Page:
Sunday, October 9, 2016

The Nest

The Nest (1988)
Dir. Terence Winkless
Written by Robert King, based on the novel by Eli Cantor
Starring Franc Luz, Lisa Langlois, Robert Lansing

THE NEST is a 1988 movie about killer cockroaches that attack an isolated island community and start eating people and mutating cats and stuff. I figure the world is probably divided pretty starkly between people to whom that sounds delightful and people who have already stopped reading this review. But if you’re in the first category --and I think you know where I stand on this issue-- THE NEST is pretty much exactly what you want it to be, which is amiable cheapie 80’s horror which gets by mostly on charm but eventually sweetens the deal with some gross monster puppets and stuff. It’s rather slight, but it knows what it is and seems comfortable in that skin.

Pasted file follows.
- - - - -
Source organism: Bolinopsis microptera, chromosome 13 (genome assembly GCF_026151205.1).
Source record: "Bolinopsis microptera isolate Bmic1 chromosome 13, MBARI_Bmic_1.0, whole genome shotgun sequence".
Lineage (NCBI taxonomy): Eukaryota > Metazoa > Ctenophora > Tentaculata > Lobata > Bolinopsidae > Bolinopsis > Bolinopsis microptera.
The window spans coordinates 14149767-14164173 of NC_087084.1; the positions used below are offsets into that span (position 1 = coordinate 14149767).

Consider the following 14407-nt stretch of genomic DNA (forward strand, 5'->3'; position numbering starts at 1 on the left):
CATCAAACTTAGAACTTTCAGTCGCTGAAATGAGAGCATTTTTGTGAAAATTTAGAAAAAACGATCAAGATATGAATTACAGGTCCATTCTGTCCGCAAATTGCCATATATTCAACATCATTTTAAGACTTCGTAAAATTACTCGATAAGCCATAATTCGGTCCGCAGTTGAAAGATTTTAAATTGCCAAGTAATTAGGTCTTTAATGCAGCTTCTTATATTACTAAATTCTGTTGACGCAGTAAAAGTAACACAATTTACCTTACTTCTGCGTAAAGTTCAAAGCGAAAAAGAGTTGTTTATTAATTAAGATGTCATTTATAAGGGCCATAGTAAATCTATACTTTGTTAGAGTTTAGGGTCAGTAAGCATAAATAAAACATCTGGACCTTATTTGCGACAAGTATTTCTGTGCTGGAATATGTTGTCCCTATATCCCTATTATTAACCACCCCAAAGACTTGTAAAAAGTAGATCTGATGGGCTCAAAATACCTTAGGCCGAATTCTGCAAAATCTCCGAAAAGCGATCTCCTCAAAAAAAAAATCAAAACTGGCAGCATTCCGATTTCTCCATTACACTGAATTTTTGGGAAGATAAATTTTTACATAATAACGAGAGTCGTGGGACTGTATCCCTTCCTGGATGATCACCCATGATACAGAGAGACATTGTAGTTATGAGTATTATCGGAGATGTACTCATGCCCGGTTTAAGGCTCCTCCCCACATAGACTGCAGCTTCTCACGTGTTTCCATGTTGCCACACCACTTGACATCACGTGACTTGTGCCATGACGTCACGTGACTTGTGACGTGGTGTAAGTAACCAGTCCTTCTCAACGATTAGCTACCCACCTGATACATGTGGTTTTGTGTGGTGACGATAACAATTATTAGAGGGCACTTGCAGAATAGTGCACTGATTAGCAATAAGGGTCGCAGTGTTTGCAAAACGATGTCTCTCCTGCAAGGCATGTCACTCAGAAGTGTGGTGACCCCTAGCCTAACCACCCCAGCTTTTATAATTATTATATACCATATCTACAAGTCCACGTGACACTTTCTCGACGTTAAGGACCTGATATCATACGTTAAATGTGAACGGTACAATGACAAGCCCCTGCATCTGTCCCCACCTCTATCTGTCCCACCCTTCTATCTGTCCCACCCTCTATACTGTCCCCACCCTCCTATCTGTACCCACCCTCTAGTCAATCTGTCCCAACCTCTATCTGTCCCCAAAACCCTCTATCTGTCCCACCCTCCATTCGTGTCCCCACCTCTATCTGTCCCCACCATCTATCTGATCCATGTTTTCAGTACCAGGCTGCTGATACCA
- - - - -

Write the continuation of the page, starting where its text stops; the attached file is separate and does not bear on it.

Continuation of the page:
THE NEST --which is somehow based on a novel by composer, poet, writer, lecturer on graphic design and typography, playwright, and all-all around renaissance man Eli Cantor, who seems to have had a appealingly good attitude about this silly movie-- is mostly about Sherrif Richard Tarbell (Franc Luz, GHOST TOWN, WHEN HARRY MET SALLY), a local of a small, isolated island community who’s going to have to deal both with this killer cockroach situation, and the unexpected return of his old flame, mayor’s daughter Elizabth (Lisa Langlois, CLASS OF 1984, HAPPY BIRTHDAY TO ME), much to the annoyance of his girlfriend, diner owner Lillian (Nancy Morgan, GRAND THEFT AUTO 1977). Of course, there’s some kind of evil science behind it all, and a sinister conspiracy involving the town’s mayor (Robert Lansing, ubiquitous 60’s TV actor and star of 4D MAN and EMPIRE OF THE ANTS) and an unbalanced corporate scientist with an unhealthy love of the little scurrying guys (Terri Treas, ALL THAT JAZZ, HOUSE IV).